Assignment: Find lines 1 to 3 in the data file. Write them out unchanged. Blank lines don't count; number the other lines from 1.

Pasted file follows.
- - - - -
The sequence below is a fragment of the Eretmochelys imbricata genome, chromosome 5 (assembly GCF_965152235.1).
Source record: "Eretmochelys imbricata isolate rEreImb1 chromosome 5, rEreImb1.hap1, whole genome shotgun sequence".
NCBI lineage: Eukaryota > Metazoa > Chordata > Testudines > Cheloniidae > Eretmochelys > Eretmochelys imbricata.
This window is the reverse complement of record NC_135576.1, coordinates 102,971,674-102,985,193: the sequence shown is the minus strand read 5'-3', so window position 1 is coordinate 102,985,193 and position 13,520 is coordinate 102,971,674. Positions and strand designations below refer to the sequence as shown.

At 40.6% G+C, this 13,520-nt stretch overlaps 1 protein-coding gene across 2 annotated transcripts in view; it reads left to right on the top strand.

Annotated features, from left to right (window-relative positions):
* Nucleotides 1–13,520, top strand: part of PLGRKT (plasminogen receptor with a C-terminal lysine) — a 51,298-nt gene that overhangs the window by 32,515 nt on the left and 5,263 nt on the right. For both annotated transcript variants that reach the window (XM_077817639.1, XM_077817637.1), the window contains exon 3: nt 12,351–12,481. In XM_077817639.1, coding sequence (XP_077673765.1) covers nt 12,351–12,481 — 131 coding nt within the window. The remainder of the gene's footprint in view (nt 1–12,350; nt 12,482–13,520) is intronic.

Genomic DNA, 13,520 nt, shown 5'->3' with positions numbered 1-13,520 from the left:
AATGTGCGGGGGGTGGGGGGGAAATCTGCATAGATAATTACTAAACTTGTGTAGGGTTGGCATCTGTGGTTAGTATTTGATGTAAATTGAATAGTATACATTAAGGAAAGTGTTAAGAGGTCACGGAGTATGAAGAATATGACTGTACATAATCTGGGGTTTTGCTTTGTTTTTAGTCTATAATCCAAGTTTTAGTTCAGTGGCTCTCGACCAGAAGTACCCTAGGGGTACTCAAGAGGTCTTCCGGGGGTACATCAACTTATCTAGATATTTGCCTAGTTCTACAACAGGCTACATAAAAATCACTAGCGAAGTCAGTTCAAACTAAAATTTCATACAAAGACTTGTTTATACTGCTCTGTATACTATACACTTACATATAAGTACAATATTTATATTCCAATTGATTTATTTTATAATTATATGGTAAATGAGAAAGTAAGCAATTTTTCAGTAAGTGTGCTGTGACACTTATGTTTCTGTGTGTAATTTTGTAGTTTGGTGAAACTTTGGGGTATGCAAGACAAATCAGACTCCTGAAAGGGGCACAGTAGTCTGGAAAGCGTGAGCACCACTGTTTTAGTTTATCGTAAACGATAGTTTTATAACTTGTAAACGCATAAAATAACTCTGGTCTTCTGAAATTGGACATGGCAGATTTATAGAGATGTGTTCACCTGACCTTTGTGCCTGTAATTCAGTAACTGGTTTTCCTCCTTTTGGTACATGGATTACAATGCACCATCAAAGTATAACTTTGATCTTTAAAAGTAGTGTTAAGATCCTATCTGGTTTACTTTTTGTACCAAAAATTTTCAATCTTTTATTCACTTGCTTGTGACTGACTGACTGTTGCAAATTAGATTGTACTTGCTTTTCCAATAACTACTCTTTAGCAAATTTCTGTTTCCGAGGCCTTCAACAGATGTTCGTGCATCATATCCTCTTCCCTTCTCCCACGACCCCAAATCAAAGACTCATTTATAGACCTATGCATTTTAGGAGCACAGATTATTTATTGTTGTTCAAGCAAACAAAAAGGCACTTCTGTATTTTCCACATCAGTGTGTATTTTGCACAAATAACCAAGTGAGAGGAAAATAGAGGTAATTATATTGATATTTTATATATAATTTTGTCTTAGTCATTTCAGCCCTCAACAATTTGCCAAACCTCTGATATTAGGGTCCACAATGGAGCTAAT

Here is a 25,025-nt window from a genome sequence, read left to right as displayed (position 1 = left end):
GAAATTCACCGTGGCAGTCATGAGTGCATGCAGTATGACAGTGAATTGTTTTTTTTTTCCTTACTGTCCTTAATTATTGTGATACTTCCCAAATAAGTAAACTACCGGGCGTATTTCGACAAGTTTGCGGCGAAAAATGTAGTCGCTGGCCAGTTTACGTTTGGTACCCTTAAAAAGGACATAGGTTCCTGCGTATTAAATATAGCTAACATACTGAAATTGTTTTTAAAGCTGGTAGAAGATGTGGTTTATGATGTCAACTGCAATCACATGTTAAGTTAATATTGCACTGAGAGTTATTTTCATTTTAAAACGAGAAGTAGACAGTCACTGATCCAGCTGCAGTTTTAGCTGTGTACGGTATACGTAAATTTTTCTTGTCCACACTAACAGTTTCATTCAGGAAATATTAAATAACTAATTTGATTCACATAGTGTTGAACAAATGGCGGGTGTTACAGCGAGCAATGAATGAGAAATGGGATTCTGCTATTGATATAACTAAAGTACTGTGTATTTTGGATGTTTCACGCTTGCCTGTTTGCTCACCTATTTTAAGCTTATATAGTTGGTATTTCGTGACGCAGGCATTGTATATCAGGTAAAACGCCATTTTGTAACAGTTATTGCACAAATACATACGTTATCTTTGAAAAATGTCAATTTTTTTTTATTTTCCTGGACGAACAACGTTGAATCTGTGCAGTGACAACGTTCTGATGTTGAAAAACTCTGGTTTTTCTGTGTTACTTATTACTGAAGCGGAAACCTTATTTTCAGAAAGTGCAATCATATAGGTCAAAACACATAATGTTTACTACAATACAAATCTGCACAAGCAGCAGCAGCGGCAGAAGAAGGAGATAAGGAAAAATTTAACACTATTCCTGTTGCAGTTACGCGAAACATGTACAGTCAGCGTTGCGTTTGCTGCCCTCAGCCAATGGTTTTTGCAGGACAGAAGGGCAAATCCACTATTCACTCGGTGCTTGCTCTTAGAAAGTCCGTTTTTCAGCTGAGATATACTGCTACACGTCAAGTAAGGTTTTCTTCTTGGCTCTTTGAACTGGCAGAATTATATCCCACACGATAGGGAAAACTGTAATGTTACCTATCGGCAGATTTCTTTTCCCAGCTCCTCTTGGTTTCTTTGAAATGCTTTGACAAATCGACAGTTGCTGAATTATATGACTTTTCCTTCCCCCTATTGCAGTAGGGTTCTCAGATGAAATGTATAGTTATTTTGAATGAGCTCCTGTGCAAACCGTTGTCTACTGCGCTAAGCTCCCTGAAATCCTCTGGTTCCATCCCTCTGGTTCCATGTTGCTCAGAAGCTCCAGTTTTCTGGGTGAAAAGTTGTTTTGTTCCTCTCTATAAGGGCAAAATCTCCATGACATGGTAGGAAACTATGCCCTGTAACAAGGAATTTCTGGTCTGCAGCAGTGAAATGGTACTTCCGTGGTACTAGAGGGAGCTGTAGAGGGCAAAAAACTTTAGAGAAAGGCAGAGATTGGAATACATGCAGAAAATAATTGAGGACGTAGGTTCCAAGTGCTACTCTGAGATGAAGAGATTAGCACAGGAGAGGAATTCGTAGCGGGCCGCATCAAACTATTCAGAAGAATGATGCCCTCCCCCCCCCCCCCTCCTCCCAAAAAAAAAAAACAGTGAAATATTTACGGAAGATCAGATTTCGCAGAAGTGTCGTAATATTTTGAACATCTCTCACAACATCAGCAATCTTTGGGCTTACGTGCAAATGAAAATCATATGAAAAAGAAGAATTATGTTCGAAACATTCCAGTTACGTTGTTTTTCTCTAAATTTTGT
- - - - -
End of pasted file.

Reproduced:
The sequence below is a fragment of the Eretmochelys imbricata genome, chromosome 5 (assembly GCF_965152235.1).
Source record: "Eretmochelys imbricata isolate rEreImb1 chromosome 5, rEreImb1.hap1, whole genome shotgun sequence".
NCBI lineage: Eukaryota > Metazoa > Chordata > Testudines > Cheloniidae > Eretmochelys > Eretmochelys imbricata.